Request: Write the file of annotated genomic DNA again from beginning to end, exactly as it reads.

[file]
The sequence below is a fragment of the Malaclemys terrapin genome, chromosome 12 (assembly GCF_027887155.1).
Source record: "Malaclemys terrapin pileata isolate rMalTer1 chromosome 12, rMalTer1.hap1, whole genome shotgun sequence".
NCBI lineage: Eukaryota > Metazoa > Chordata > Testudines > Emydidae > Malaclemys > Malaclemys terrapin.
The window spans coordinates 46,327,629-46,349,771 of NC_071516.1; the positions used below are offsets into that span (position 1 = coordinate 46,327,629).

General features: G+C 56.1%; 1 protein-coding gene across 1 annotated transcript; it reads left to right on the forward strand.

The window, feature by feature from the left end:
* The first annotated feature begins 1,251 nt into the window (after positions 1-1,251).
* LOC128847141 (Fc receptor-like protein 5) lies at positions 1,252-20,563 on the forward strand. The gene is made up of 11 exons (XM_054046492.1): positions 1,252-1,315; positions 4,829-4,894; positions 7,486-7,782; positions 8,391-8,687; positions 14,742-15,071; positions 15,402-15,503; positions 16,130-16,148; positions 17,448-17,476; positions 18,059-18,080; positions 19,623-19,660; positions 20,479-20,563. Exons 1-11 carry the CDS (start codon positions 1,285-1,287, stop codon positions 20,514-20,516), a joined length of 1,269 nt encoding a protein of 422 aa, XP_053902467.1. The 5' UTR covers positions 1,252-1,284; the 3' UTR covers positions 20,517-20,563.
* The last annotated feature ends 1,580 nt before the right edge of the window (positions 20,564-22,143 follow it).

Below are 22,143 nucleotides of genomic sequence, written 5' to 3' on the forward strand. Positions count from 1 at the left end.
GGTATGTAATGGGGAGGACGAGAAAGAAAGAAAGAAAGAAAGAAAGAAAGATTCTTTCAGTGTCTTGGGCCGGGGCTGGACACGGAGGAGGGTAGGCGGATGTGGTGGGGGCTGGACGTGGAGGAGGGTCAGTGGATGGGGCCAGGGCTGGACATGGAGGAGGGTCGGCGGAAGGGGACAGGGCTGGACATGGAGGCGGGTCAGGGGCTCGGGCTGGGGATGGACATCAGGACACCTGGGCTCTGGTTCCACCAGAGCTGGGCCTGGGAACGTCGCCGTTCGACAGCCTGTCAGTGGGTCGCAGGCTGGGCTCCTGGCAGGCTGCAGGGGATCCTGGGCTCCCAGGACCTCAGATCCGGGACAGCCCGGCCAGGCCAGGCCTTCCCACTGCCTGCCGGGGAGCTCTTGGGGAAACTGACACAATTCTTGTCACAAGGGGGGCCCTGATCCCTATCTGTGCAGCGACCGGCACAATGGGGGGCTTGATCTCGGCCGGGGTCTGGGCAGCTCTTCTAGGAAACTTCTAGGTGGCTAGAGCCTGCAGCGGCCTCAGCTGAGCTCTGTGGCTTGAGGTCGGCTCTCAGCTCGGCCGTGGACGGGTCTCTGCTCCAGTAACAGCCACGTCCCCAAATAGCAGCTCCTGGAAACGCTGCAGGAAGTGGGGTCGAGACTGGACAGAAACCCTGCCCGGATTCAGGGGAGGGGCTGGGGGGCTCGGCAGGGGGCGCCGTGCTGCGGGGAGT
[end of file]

The sequence below is a fragment of the Malaclemys terrapin genome, chromosome 12 (assembly GCF_027887155.1).
Source record: "Malaclemys terrapin pileata isolate rMalTer1 chromosome 12, rMalTer1.hap1, whole genome shotgun sequence".
NCBI lineage: Eukaryota > Metazoa > Chordata > Testudines > Emydidae > Malaclemys > Malaclemys terrapin.
The window spans coordinates 46,327,629-46,349,771 of NC_071516.1; the positions used below are offsets into that span (position 1 = coordinate 46,327,629).

General features: G+C 56.1%; 1 protein-coding gene across 1 annotated transcript; it reads left to right on the forward strand.

The window, feature by feature from the left end:
* The first annotated feature begins 1,251 nt into the window (after positions 1-1,251).
* LOC128847141 (Fc receptor-like protein 5) lies at positions 1,252-20,563 on the forward strand. The gene is made up of 11 exons (XM_054046492.1): positions 1,252-1,315; positions 4,829-4,894; positions 7,486-7,782; positions 8,391-8,687; positions 14,742-15,071; positions 15,402-15,503; positions 16,130-16,148; positions 17,448-17,476; positions 18,059-18,080; positions 19,623-19,660; positions 20,479-20,563. Exons 1-11 carry the CDS (start codon positions 1,285-1,287, stop codon positions 20,514-20,516), a joined length of 1,269 nt encoding a protein of 422 aa, XP_053902467.1. The 5' UTR covers positions 1,252-1,284; the 3' UTR covers positions 20,517-20,563.
* The last annotated feature ends 1,580 nt before the right edge of the window (positions 20,564-22,143 follow it).

Below are 22,143 nucleotides of genomic sequence, written 5' to 3' on the forward strand. Positions count from 1 at the left end.
GGTATGTAATGGGGAGGACGAGAAAGAAAGAAAGAAAGAAAGAAAGAAAGATTCTTTCAGTGTCTTGGGCCGGGGCTGGACACGGAGGAGGGTAGGCGGATGTGGTGGGGGCTGGACGTGGAGGAGGGTCAGTGGATGGGGCCAGGGCTGGACATGGAGGAGGGTCGGCGGAAGGGGACAGGGCTGGACATGGAGGCGGGTCAGGGGCTCGGGCTGGGGATGGACATCAGGACACCTGGGCTCTGGTTCCACCAGAGCTGGGCCTGGGAACGTCGCCGTTCGACAGCCTGTCAGTGGGTCGCAGGCTGGGCTCCTGGCAGGCTGCAGGGGATCCTGGGCTCCCAGGACCTCAGATCCGGGACAGCCCGGCCAGGCCAGGCCTTCCCACTGCCTGCCGGGGAGCTCTTGGGGAAACTGACACAATTCTTGTCACAAGGGGGGCCCTGATCCCTATCTGTGCAGCGACCGGCACAATGGGGGGCTTGATCTCGGCCGGGGTCTGGGCAGCTCTTCTAGGAAACTTCTAGGTGGCTAGAGCCTGCAGCGGCCTCAGCTGAGCTCTGTGGCTTGAGGTCGGCTCTCAGCTCGGCCGTGGACGGGTCTCTGCTCCAGTAACAGCCACGTCCCCAAATAGCAGCTCCTGGAAACGCTGCAGGAAGTGGGGTCGAGACTGGACAGAAACCCTGCCCGGATTCAGGGGAGGGGCTGGGGGGCTCGGCAGGGGGCGCCGTGCTGCGGGGAGT